If one felt inclined to push the matter, the scanty inferential evidence that can be brought to bear on the case for Viṣṇu as Patañjali’s iṣṭa–devatā might include the facts that, apart from the evidence of the earlier Vaiṣṇava-flavored Yoga streams preserved in the Mahābhārata noted above, the later tradition considered Patañjali to be an incarnation of Śeṣa, Viṣṇu’s serpent carrier in the Ocean of Milk (rather than, say, Nandi, Śiva’s bull carrier) and assigns the primary commentary on Patañjali to the famous Vyāsa, who is embedded in Vaiṣṇava narrative traditions. Indeed, the Mahābhārata (XII.337.4–5) considers Vyāsa a manifestation (aṁśa) of Viṣṇu/Nārāyaṇa and the son of the latter. This might suggest the preservation of a tradition that was partial to Īśvara as Viṣṇu. For this and other reasons, a case can thus be made that Patañjali personally subscribed to the Vaiṣṇava/Viṣṇu-flavored theism of the older epic and Purāṇic Sāṅkhya and Yoga traditions. But one can also make a case for Śiva. Perhaps any such reading of the sparse evidence reflects preexisting dispositions, but one can certainly argue that Īśvara in Patañjali’s time had long been associated with Viṣṇu and Śiva, and thus Patañjali would in all likelihood have been either a Vaiṣṇavite or a Śaivite.
Having said all this, one cannot ignore the fact that Patañjali chose not to disclose his understanding of Īśvara other than in the most general categories of relevance to the specific focus of the sūtras, citta–vṛtti–nirodha. I like to imagine that Patañjali is too sophisticated and broad-minded a thinker to risk sectarianizing the otherwise universalistic tenor of the sūtras and thereby alienating the sensitivities of aspiring yogīs with theistic (or nontheistic) orientations different from his own. That millions of people worldwide continue to find his text personally relevant today speaks to his foresight in this regard.
On a related note, the Yoga tradition in America today primarily stems from the Vaiṣṇava (Viṣṇu-centered) traditions. Krishnamacharya, his son Desikachar, and his son-in-law Iyengar are all devoted members of the Śrī lineage of Vaiṣṇavism, best associated with the twelfth-century Vedāntin Rāmānuja. This is a devotional lineage, prioritizing bhakti, which accepts Viṣṇu as the Supreme Īśvara. This aspect of their heritage is unknown to most of their followers, since it was not stressed by these ācāryas upon coming to Western shores viniyoga writings of Desikachar than in those of Iyengar). The transplantation of Vaiṣṇava bhakti to the West in modern times as a yogic path unto itself is to be credited to the efforts of A. C. Bhaktivedānta Swami, founder of ISKCON (the Hare Krishna movement), whose devotion to Lord Kṛṣṇa inspired him to spread Kṛṣṇa-centered bhakti–yoga (Kṛṣṇa Consciousness) around the world. Noteworthy, too, in the same time period, is the transplantation of the Kashmiri form of Śaivism featuring bhakti to Lord Śiva popularized by Swami Muktānanda, founder of Siddha Yoga.
Returning to our commentators, Īśvara is unsurpassed by any other power, continues Vyāsa; he has no competitor. Nor does he have an equal. As Vyāsa puts it rhetorically, if, among two equals, one says of a desired object: “Let it be old,” and the other says: “Let it be new,” the wishes of one of the two will be thwarted since they cannot both have their way. And if, on the other hand, their wishes never contradict, adds Vācaspati Miśra, then what is the point of having more than one Īśvara in the first place? Thus, Īśvara has no equal but is the one sole being who is unexcelled and unequaled. Therefore, Patañjali states that he is a special puruṣa. His existence is substantiated by the scriptures, add the commentators (Vijñānabhikṣu lists a variety of passages in this regard, such as the occurrence of the term Īśvara in the Gītā [for example, XV.17]). The scriptures are themselves the product of Īśvara when he associates with pure sattva. Thus there is circularity among Īśvara, pure sattva, and scripture: Īśvara produces scripture from his adoption of pure sattva, and scripture directs one to Īśvara. Obviously this means that, since Īśvara is omniscient, and it goes without saying that he is beyond any cheating propensity due to his nature of pure sattva, the scriptures emanating from him are absolute and free from error.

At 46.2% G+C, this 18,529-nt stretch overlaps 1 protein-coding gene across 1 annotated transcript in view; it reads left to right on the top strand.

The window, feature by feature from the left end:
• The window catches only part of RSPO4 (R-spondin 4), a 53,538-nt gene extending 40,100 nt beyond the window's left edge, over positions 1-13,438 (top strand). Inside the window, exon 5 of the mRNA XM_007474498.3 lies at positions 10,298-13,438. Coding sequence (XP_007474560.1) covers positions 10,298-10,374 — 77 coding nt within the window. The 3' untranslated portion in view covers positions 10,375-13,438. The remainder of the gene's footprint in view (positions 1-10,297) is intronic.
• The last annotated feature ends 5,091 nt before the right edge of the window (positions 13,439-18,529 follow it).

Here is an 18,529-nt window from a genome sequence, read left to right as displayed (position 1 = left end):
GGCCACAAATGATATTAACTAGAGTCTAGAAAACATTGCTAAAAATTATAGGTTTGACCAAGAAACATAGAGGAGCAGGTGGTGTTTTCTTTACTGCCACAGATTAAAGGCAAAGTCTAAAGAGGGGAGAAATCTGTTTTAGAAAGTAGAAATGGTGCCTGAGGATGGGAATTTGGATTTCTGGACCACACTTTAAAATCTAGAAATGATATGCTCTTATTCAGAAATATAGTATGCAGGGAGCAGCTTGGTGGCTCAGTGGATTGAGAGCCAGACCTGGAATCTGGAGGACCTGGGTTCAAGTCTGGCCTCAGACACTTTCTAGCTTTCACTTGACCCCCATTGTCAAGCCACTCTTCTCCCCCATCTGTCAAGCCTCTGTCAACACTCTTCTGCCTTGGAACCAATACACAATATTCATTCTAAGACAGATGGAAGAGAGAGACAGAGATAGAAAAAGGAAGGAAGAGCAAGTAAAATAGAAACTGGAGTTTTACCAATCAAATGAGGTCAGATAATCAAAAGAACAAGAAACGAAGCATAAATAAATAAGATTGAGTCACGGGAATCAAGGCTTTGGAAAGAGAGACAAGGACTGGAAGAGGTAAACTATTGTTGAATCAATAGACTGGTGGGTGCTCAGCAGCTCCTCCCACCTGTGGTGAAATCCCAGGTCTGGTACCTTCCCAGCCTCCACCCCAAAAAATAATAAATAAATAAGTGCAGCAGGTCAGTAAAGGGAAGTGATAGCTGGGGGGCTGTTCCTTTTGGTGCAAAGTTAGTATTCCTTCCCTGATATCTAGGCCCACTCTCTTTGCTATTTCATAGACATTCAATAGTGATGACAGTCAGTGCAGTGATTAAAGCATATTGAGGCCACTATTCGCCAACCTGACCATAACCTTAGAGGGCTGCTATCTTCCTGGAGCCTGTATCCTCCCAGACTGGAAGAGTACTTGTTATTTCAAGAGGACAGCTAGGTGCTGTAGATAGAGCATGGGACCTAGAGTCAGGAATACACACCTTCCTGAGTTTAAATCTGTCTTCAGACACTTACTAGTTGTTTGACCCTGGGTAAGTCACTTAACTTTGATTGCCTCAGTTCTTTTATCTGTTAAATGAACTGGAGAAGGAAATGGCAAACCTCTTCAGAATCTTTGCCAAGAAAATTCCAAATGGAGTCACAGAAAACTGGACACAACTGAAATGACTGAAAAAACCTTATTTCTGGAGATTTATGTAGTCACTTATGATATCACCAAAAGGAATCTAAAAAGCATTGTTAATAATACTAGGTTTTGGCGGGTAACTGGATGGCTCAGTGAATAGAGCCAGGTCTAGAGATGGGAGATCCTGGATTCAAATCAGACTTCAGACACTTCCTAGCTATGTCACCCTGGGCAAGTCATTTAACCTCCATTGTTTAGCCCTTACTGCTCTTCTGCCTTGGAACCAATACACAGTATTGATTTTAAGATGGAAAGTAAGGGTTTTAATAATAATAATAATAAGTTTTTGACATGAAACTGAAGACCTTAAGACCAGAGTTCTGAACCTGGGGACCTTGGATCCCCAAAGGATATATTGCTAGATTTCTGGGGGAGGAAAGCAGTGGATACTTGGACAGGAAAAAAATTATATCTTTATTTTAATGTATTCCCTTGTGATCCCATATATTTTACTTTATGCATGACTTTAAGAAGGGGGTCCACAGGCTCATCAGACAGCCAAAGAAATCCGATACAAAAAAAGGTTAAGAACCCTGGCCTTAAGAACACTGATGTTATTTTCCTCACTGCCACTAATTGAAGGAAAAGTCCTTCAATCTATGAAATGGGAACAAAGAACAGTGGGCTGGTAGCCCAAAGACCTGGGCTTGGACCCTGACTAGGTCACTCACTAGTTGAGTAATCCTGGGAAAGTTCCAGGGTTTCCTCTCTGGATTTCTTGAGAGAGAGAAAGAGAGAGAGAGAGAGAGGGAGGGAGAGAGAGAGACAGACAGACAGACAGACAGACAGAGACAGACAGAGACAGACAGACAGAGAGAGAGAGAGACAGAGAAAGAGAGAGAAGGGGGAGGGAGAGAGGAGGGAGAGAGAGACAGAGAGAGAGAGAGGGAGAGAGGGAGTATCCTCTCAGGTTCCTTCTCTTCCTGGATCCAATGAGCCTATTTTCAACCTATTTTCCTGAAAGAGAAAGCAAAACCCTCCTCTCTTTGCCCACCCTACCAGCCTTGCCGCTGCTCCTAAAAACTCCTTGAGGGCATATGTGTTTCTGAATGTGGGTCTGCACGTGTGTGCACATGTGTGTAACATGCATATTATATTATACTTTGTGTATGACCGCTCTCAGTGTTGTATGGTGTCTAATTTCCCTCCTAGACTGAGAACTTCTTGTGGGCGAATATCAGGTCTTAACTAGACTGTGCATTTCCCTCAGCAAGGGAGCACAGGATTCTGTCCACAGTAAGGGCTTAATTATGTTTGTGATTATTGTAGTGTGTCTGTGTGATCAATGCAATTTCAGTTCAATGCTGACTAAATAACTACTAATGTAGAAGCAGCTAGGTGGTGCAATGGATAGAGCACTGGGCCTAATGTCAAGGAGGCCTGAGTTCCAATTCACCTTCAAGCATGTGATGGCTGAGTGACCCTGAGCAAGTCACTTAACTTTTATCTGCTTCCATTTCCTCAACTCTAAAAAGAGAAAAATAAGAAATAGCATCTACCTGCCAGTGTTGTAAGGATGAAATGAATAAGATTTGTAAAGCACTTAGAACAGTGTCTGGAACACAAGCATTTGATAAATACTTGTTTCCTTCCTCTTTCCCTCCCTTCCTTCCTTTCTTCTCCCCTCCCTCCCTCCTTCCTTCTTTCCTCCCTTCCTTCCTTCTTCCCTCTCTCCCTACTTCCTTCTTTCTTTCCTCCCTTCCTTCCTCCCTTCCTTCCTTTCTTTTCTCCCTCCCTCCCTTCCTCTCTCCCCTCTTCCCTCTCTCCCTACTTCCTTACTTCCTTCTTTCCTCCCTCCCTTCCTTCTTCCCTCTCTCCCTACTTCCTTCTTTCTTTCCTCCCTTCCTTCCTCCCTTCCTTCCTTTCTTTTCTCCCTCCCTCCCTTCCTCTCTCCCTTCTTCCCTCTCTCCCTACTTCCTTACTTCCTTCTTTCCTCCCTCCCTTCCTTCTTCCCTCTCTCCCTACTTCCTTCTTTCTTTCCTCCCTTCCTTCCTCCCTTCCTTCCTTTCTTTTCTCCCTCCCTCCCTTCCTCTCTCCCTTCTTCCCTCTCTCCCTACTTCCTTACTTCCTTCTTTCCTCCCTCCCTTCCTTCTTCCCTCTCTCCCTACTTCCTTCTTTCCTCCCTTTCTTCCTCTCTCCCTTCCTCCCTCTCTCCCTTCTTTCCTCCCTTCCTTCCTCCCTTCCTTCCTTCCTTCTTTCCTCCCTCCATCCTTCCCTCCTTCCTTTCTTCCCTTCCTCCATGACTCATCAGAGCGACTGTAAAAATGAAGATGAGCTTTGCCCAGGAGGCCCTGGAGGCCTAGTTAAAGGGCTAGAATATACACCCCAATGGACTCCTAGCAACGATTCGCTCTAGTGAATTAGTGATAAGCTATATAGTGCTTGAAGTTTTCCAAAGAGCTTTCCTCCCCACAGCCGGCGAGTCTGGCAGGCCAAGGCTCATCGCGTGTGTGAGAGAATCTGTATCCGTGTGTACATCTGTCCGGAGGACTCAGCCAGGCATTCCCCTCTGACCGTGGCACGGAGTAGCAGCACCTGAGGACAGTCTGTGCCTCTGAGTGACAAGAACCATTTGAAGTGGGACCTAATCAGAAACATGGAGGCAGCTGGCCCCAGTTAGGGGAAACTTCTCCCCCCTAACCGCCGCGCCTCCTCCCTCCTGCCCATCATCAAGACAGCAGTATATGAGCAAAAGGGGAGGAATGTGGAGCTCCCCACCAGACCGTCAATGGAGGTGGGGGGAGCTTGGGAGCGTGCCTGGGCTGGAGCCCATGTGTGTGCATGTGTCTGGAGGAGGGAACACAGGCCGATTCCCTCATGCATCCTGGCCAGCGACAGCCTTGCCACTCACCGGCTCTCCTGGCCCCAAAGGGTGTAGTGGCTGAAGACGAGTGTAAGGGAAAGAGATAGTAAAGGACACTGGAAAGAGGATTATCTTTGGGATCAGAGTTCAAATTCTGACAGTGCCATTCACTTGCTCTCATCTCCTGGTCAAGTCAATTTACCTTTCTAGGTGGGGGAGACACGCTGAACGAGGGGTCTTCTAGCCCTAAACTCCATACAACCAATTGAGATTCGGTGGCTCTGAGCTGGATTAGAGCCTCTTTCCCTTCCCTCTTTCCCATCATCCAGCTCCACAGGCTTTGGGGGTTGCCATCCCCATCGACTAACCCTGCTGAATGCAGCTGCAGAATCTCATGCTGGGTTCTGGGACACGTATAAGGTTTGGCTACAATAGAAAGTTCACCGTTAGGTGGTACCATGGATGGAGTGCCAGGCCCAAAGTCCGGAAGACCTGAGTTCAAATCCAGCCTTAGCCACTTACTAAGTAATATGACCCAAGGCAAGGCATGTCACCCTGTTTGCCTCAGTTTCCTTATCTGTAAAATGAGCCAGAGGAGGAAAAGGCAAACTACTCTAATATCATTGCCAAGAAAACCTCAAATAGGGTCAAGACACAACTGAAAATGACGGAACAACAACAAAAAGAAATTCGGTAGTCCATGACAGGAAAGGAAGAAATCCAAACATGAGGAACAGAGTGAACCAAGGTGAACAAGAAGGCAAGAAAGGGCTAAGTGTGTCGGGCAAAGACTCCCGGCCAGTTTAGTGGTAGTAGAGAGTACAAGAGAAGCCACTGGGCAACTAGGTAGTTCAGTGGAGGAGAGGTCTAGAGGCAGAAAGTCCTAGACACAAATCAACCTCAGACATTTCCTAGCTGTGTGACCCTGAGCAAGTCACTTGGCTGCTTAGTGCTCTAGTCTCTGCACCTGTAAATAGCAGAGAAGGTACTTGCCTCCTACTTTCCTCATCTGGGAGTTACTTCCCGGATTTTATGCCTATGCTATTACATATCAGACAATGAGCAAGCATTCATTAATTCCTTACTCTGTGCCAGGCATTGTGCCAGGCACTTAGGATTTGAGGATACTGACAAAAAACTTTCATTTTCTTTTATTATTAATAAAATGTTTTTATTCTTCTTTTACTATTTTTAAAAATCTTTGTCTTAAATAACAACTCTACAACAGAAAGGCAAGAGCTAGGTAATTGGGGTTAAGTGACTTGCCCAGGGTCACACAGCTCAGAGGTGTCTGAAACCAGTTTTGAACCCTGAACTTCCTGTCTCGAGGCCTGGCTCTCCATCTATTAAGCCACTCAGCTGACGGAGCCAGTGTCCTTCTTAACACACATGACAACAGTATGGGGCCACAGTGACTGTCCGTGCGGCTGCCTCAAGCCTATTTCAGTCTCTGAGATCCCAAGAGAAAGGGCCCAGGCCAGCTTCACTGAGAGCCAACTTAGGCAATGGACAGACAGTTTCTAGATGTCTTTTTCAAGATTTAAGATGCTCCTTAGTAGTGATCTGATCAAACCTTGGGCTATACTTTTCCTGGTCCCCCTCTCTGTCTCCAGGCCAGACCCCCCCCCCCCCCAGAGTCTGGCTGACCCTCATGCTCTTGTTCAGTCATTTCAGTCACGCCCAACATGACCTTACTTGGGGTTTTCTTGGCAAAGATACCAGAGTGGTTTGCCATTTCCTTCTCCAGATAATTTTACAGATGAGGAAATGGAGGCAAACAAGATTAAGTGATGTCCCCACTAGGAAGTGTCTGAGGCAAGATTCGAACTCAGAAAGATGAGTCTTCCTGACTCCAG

Vācaspati Miśra raises an issue here concerning Īśvara’s “personality.” If Īśvara has knowledge and the power to act, as the previous sūtras indicate that he does (since he has the power to bestow liberation on the devoted yogī and thus must be aware of his devotion, and I.27 informs us that he taught the ancients), does this not mean he has a citta mind? Pure consciousness, Vācaspati Miśra reminds us, is unchanging and without object according to the Yoga school (and an axiom of Hindu thought in general), and therefore removed from all knowledge and the desire to act. Knowledge and desire are thus functions of citta, in other words, citta–vṛttis. Did not the opening sūtras of the text inform us that these very citta–vṛttis are responsible for bondage in saṁsāra? The citta itself is the product of prakṛti and thus has its origin in ignorance, avidyā. How can Īśvara, who is forever free, be bound by prakṛti and its products and subject to ignorance in the form of citta–vṛttis?
Vācaspati Miśra resolves this dichotomy by supposing that the Lord, even though untouched by nescience, appears to assume the nature of ignorance out of his freedom, just as an actor imitating Rāma freely assumes the character of Rāma. But the actor does not forget his real self. In the same way, Īśvara associates with pure sattva, free from the influence of rajas and tamas, out of his own free will, says Vācaspati Miśra. A parallel notion of Īśvara is expressed in the Gītā:
Although I am unborn and my nature is imperishable
And although I am the Īśvara of all beings
Yet I come into being by my own power
By controlling prakṛti, which is mine. (IV.6)